President Obama on Tuesday proposed new cybersecurity legislation that would put cybercrime on par with racketeering and would protect companies from getting sued if they share computer threat data with the government.
Specifically, indicators of cyber threats would immediately be shared with the Department of Homeland Security (DHS), the FBI, the Secret Service, and private-sector Information Sharing and Analysis Organizations (ISAOs).
The Administration’s new package of cybersecurity legislation would also allow for the prosecution of those found selling or renting out botnets – which are often used in distributed denial-of-service (DDoS) attacks – and would authorize courts to shut them down if criminal activity is detected.
It would make illegal the overseas sale of stolen US financial data, such as that taken in attacks like the one against Home Depot, and would get tougher on the sale of spyware.
Speaking at the National Cybersecurity and Communications Integration Center on Tuesday, President Obama said that online crooks are as bad as, if not worse, than offline crooks nowadays:
We want cybercriminals to feel the full force of American justice, because they're doing as much damage - if not more - these days, as folks who are involved in more conventional crime.
These are just the latest in a slew of “securing cyberspace” proposals that have been rolling out since Monday, when the President proposed a federal mandate for a 30-day disclosure window after data breaches and a ban on the sale of student data to third parties.
That legislation should have stayed on the shelf, privacy advocates grouse.
In the Electronic Frontier Foundation’s (EFF’s) response, Mark Jaycox and Lee Tien took issue with some of the latest proposals, which also include stiffening penalties under existing, already bad laws:
Introducing information sharing proposals with broad liability protections, increasing penalties under the already draconian Computer Fraud and Abuse Act [CFAA], and potentially decreasing the protections granted to consumers under state data breach law are both unnecessary and unwelcome.
The President’s proposing the wrong direction entirely on that one, the EFF said:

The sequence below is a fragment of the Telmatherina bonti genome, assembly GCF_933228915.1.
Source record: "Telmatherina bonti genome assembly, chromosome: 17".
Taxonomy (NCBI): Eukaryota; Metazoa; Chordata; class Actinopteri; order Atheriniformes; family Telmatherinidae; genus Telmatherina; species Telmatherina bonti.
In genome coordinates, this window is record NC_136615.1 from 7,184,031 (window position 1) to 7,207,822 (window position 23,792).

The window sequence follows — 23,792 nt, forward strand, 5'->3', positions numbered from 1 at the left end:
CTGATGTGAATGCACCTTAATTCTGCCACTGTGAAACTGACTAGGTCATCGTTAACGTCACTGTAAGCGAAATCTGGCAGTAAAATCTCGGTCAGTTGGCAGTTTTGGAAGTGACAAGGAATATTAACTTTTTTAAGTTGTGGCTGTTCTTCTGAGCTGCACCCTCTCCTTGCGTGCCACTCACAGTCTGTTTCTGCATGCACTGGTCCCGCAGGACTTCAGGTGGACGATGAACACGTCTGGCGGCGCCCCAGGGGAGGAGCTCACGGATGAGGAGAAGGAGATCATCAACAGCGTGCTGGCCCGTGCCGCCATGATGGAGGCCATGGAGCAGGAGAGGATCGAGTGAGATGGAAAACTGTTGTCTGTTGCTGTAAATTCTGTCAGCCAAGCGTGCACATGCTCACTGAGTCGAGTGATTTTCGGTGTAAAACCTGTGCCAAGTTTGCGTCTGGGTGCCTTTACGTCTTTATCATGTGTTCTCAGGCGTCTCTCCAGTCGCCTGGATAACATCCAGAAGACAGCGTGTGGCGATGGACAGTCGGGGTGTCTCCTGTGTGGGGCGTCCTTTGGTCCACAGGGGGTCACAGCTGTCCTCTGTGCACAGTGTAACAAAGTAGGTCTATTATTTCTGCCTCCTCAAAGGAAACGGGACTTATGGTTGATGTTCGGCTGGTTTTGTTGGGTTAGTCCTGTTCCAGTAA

Instead of increasing penalties under the Computer Fraud and Abuse Act, we've long advocated common sense reform to decrease them.
The White House proposals do in fact call for beefing up laws, including updating the Racketeering Influenced and Corrupt Organizations Act (RICO) so that it covers cybercrime.
Privacy and civil rights advocates point out that there are already plenty of laws out there to get it all done. For example, it’s already a federal law to sell spyware: a point made in November when the CEO of a spyware company was fined $500K (£330k) and forced to forfeit his company’s source code.
But while the Administration does want more, and tougher, cybercrime laws, it’s claiming it will stop using laws like CFAA for trivial pursuits.
From its statement:
The proposal modernizes the Computer Fraud and Abuse Act by ensuring that insignificant conduct does not fall within the scope of the statute, while making clear that it can be used to prosecute insiders who abuse their ability to access information to use it for their own purposes.
The prospect of companies sharing yet more information with the already surveillance-soaked government is another aspect of the President’s proposals that’s not going over big with privacy groups.
While the White House proposal does require the removal of personal information prior to companies sharing data-threat information with the government, there still needs to be safeguards put into place, points out the Electronic Privacy Information Center (EPIC), including civilians being engaged on oversight:
The President threatened to veto a previous bill that lacked privacy and civil liberties safeguards. A 2013 expert report set out 46 proposals for strengthening cyber security that the White House said it would adopt. EPIC supported these recommendations and has also recommended civilian leadership on cybersecurity.